According to County Commissioner Marty Clinton, Jackson County has three districts with 1,200.03 miles of rural county roads and bridges, all in jeopardy of financial cuts.
Clinton poses these few questions to citizens of Jackson County: Do your children or grandchildren travel on a county road for school? Do you travel a county road to work, to buy groceries, see the doctor, or attend church? Do you transport your cotton, wheat or livestock driving on a county road? Do you use a county road to get to your favorite hunting spot or fishing hole?
Clinton said that if you answered yes to any of these questions, you should be very concerned about the proposed financial cuts. “It is a very important fact that counties maintain over 83,000 miles of County Highway System and 13,579 bridges,” said Clinton. The three Jackson County Commissioners have reported that the counties receive $3,923 per mile, and Jackson County is well below the state average.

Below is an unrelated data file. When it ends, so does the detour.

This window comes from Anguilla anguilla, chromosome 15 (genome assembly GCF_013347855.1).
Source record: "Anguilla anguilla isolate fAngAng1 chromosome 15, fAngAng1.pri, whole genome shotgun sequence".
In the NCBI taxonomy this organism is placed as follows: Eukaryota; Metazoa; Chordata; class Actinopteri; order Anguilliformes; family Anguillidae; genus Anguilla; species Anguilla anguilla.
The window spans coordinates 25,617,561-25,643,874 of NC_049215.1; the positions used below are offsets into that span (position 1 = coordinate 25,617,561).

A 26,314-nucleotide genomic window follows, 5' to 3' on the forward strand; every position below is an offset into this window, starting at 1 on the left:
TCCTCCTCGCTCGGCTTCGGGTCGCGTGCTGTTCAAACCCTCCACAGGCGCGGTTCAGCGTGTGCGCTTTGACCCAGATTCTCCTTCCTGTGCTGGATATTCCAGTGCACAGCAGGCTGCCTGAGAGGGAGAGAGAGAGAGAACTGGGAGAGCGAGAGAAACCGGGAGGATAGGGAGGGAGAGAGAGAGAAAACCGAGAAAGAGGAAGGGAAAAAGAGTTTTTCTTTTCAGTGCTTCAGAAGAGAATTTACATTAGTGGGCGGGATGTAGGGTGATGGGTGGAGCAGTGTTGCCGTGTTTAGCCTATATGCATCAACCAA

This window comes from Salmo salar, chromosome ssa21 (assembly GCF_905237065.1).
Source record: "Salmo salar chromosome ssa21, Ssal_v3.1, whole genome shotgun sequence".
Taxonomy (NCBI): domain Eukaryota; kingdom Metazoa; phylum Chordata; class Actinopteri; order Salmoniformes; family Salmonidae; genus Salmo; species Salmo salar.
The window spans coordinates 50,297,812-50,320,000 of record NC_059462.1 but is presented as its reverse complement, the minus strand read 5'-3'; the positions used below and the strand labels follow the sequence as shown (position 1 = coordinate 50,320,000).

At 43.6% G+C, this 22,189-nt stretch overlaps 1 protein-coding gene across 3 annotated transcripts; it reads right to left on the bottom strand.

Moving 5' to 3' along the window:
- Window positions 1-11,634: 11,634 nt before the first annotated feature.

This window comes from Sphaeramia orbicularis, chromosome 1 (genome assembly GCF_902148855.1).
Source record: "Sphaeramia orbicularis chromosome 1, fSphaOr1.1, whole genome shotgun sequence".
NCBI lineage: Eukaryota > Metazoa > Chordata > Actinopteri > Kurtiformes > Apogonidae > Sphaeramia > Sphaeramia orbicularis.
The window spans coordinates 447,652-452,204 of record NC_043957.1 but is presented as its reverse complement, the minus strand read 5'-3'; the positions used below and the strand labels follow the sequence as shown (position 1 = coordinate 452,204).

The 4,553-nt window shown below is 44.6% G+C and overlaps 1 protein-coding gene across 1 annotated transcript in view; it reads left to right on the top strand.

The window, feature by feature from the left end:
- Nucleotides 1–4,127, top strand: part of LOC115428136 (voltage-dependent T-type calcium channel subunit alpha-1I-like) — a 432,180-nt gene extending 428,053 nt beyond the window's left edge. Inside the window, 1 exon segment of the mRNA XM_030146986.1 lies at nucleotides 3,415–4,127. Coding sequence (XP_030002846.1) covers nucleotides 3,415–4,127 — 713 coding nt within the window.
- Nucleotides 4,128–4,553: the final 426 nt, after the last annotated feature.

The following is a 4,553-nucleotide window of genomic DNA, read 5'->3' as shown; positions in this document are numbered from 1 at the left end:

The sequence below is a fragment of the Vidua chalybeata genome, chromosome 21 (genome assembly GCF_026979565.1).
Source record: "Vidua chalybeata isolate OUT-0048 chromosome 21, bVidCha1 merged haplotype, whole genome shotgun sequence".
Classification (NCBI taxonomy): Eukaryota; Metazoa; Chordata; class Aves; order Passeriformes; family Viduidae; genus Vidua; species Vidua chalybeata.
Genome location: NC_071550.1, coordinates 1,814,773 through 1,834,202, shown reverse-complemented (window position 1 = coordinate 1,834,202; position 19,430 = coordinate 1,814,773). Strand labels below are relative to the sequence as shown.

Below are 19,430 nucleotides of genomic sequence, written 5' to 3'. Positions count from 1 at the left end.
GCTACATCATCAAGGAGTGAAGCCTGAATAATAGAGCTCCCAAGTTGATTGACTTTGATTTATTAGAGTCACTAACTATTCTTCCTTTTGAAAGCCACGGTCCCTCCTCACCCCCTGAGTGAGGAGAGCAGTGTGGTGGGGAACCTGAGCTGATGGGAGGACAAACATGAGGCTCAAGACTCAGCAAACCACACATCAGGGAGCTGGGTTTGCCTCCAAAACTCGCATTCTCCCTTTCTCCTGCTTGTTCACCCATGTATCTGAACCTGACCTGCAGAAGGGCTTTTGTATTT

County Road and Bridge funding misconceptions
Counties do not receive ad valorem tax for road maintenance. Property taxes are used for courthouse and jail operations and are not spent on the county highway system. A large majority of maintenance money comes from a gasoline tax. (Oklahoma ranks 48th in the country cheapest in fuel tax.)
Clinton said, “Every declared disaster costs the counties 12.5% of total cost. Last year flooding cost was over $35 million dollars to our state.” Commissioner Butler added the major negative impacts on the Jackson County 5-year construction plan for West Ridgcrest Road, Carver Road and Market Road projects, will now be pushed back to year 2022 or 2023.
It was also noted that the impact of legislative proposed funding cuts, and the hold on projects and maintenance of county roads and bridges, will result in tougher roads, additional vehicle maintenance, and can affect the safety of our population.
Reach Mary O. Esparza at 580-482-1221, ext.2077